This looks like two verses, it is actually just as much one verse as it is two.  In Hebrew this would be called an echad, a unity.  All the meaning and inference that you gain in the pattern of weaving can and should be applied to understanding verse 20.  Just as this woman delightedly and diligently spins her thread, so too does she have diligence and delight in caring for the poor and needy.  How often do you delight in caring for the poor?  If you are at all like me then you may have cringed at it sometimes.  Not because of the person who needs you, but because of the inconvenience it is to us.  We have SOOOO much to do, right?  Our lives are SOOOO important, our ministry is SOOOO important….   Ministry means service, and it is both convicting and compelling for me to read about this woman’s delight in serving the poor.  This is why short term mission trips are so powerful in our lives because they force us away from our habitual life styles and compel us to interact with different people, cultures, and languages; they show us the delight of service.  But it is by far more challenging and more rewarding to engage in a long term missions lifestyle because that is exactly what service and ministry must become: A LIFESTYLE.  Speaking from experience, it takes at least one whole year for habits to build to the point where they are your lifestyle, how you live normally without even thinking much about it.  Many habits take much longer. 

In our homes, in our own towns and cities, learning to delight in serving and ministering takes the diligence of the Proverbs 31 Woman.  She has a pattern of rising early to make bread for her family, a habit of searching for flax and wool and preparing it to be ready.  She has made the necessity of weaving into, not only a JOY, but a profit that aids her family financially, by turning a tedious, necessary into a desirable and delightful habit.  She not only has her regular household habits like caring for the lamps (a symbol of life, perhaps the lives of her family and household?) and cooking, she runs an agricultural business and a sewing business on the side, and there is NEVER EVER any mention of her husband or children being neglected.   In fact as we come to find, her husband praises her name in the gates to all of the other wealthy and learned men who gather in the gates to pray and talk.  Husbands, do you brag about the talents and abilities of your wives in public?  Do other men and women know how special and wonderful she is in your eyes?  And yet to all this we must add even more.  In all of our household duties, our businesses, our cares and delights, we must put all of the energy, wisdom, valor and diligence of that labor into a HABIT of caring for the poor and needy.  More than that we must become talented at it, we must practice it daily as this woman practices her weaving.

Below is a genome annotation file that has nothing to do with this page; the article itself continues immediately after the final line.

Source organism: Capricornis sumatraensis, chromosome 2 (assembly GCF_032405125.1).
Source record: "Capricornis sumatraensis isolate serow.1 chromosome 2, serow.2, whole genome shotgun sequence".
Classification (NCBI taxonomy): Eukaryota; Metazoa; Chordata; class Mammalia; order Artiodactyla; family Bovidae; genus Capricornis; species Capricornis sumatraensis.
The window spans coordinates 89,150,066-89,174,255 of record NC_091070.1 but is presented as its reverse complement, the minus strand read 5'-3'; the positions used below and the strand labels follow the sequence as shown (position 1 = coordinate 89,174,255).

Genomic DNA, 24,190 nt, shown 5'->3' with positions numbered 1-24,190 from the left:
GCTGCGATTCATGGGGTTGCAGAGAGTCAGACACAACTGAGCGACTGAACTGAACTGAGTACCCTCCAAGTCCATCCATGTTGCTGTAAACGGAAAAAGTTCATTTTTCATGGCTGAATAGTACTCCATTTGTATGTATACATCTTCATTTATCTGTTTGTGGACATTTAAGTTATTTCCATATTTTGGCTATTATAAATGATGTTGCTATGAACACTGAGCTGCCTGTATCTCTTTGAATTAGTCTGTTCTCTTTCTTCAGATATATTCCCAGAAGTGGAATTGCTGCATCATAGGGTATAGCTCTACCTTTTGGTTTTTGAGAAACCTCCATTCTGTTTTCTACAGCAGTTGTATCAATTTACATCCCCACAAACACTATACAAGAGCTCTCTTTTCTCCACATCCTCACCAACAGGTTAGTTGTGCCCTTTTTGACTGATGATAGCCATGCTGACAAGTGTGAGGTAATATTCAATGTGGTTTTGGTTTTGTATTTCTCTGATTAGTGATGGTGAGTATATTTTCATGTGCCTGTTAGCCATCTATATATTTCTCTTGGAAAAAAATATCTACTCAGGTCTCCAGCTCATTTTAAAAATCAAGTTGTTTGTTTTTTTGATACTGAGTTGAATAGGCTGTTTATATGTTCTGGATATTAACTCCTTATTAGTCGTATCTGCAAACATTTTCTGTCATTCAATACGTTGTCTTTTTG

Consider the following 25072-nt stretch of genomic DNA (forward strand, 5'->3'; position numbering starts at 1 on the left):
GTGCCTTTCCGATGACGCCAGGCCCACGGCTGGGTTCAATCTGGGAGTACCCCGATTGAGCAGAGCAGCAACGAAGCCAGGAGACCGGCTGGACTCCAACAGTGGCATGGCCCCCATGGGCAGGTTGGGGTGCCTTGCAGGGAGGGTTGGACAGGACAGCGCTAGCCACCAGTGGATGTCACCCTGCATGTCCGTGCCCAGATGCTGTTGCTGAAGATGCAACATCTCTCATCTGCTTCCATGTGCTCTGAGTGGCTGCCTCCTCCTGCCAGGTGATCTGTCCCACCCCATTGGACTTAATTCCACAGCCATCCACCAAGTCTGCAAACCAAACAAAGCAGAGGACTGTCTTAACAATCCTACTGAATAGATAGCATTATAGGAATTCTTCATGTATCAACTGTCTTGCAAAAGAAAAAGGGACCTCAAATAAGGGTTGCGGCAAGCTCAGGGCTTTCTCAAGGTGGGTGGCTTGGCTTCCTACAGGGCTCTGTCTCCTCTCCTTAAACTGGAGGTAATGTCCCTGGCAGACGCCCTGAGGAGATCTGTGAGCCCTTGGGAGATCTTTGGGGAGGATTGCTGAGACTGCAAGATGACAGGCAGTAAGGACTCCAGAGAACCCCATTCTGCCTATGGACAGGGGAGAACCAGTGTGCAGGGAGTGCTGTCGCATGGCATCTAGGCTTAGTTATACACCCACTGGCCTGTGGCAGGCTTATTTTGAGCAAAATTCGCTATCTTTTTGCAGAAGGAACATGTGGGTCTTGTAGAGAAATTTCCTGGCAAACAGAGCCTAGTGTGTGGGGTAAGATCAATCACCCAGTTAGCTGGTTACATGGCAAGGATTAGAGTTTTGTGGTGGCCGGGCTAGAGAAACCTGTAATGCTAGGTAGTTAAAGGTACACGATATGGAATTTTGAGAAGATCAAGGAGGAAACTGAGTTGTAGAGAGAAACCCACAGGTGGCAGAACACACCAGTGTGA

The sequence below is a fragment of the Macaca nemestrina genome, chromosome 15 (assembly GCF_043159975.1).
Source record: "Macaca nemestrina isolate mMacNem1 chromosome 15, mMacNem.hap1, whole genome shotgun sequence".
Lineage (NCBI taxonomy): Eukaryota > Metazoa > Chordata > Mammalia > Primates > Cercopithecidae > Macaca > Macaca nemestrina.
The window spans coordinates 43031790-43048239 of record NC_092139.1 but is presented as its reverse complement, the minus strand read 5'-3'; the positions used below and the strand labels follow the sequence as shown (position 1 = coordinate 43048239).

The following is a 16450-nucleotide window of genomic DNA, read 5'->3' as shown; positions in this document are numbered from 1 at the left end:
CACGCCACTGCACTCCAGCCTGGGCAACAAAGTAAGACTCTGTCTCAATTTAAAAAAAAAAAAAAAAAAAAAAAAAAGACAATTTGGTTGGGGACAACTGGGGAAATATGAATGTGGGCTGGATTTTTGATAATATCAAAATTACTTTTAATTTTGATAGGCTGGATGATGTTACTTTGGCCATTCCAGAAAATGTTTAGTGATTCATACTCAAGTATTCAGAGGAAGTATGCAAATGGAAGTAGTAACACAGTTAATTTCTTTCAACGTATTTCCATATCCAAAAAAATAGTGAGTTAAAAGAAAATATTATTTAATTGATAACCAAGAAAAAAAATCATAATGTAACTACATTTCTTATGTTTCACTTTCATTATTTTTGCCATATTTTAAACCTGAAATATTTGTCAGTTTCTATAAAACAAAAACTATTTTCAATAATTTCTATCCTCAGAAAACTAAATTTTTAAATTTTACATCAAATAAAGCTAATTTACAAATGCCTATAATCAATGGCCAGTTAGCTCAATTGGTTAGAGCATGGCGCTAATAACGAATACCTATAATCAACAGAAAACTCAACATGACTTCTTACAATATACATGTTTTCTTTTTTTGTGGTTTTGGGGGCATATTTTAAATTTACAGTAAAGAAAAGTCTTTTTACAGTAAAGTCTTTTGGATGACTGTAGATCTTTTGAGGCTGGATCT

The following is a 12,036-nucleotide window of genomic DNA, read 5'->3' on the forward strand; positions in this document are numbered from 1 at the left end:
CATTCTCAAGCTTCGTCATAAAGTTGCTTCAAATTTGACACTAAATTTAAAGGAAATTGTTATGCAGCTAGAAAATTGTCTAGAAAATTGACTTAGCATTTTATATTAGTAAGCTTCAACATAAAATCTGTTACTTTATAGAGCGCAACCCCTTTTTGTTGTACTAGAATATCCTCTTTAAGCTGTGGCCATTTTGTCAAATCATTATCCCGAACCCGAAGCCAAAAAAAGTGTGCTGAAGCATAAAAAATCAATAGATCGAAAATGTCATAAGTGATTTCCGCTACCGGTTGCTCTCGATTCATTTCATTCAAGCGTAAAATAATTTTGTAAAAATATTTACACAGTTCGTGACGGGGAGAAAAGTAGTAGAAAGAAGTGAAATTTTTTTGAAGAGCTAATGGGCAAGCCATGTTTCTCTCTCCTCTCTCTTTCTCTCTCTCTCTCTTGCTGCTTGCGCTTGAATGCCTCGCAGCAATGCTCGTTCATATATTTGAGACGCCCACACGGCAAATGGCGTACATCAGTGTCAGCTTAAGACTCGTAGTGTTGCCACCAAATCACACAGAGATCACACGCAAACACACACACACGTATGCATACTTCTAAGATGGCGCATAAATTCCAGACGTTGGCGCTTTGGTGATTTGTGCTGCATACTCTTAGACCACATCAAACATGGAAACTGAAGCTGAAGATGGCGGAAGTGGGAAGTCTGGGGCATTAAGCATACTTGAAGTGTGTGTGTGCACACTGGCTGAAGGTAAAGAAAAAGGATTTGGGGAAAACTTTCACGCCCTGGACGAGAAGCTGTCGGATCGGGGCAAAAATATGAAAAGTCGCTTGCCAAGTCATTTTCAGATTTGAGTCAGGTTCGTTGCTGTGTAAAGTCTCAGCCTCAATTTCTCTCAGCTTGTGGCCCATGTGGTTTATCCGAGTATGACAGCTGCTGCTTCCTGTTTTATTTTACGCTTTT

Do you have a habit of ministry outside of your home? Something that occupies your time on a regular daily basis that is NOT your family?  This may anger some of you, and I understand and agree that raising our children in the Lord and serving them and our husbands (and husbands your wives and children) is very demanding and time consuming.  But our ministry cannot be confined to our children if we ever expect them to reach out to others in need and learn habits of service as well.  This is a tough one for me, taking more time to get out and spend time with people is difficult and exhausting, add however many children probably have to go with you and the effort doubles or quadruples.  I hope that you have a church out there that demonstrates these kinds of habits and can support and encourage your family to build them too.  A wise mother posed this rhetorical question to me that inspires me: “How can I expect my children to know Christ if I don’t know Him?  How will they learn the Word of God if I don’t know it?”  

As an assignment I thought about having you write out all of the attributes of the Proverbs 31 Woman, but I changed my mind.  I want you to write out YOUR attributes.  I want you to sit down tomorrow and make a list of your talents, attributes and abilities.  If someone has complimented you on something and you’re not even sure you believe it, write it down!  They saw it in you perhaps it’s time to start seeing it in yourself.  It doesn’t matter if you are a man or a woman, this is a valuable thing to do.  Share your list with your spouse and talk about it, then ADD something to their list that is new 😀  If you are not married, find a friend and do this with them. 

Remember, you are made in the image and likeness of God and with Him ALL things are possible!